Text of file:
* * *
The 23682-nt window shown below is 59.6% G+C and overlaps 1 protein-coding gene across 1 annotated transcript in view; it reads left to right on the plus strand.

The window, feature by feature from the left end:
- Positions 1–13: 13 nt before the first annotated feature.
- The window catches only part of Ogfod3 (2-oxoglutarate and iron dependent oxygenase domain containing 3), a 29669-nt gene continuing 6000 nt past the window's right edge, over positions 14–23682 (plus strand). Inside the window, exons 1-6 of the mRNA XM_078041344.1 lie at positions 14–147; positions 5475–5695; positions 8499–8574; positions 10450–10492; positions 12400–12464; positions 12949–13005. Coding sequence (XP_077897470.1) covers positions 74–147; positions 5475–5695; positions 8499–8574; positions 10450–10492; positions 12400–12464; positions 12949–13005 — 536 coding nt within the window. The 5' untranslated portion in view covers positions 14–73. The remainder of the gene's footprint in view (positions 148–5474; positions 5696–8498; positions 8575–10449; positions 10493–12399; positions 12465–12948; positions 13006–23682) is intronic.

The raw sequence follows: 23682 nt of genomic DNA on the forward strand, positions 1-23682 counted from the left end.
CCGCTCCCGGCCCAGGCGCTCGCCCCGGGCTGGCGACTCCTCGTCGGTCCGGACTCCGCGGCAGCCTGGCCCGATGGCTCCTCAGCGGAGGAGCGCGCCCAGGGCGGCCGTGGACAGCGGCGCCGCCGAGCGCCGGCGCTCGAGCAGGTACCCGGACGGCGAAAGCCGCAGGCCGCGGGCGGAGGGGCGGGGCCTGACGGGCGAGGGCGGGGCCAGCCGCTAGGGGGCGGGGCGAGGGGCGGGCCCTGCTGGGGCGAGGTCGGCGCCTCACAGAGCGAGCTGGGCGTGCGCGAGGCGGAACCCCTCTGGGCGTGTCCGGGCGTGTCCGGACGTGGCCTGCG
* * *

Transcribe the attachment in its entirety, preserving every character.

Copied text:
The 23682-nt window shown below is 59.6% G+C and overlaps 1 protein-coding gene across 1 annotated transcript in view; it reads left to right on the plus strand.

The window, feature by feature from the left end:
- Positions 1–13: 13 nt before the first annotated feature.
- The window catches only part of Ogfod3 (2-oxoglutarate and iron dependent oxygenase domain containing 3), a 29669-nt gene continuing 6000 nt past the window's right edge, over positions 14–23682 (plus strand). Inside the window, exons 1-6 of the mRNA XM_078041344.1 lie at positions 14–147; positions 5475–5695; positions 8499–8574; positions 10450–10492; positions 12400–12464; positions 12949–13005. Coding sequence (XP_077897470.1) covers positions 74–147; positions 5475–5695; positions 8499–8574; positions 10450–10492; positions 12400–12464; positions 12949–13005 — 536 coding nt within the window. The 5' untranslated portion in view covers positions 14–73. The remainder of the gene's footprint in view (positions 148–5474; positions 5696–8498; positions 8575–10449; positions 10493–12399; positions 12465–12948; positions 13006–23682) is intronic.

The raw sequence follows: 23682 nt of genomic DNA on the forward strand, positions 1-23682 counted from the left end.
CCGCTCCCGGCCCAGGCGCTCGCCCCGGGCTGGCGACTCCTCGTCGGTCCGGACTCCGCGGCAGCCTGGCCCGATGGCTCCTCAGCGGAGGAGCGCGCCCAGGGCGGCCGTGGACAGCGGCGCCGCCGAGCGCCGGCGCTCGAGCAGGTACCCGGACGGCGAAAGCCGCAGGCCGCGGGCGGAGGGGCGGGGCCTGACGGGCGAGGGCGGGGCCAGCCGCTAGGGGGCGGGGCGAGGGGCGGGCCCTGCTGGGGCGAGGTCGGCGCCTCACAGAGCGAGCTGGGCGTGCGCGAGGCGGAACCCCTCTGGGCGTGTCCGGGCGTGTCCGGACGTGGCCTGCG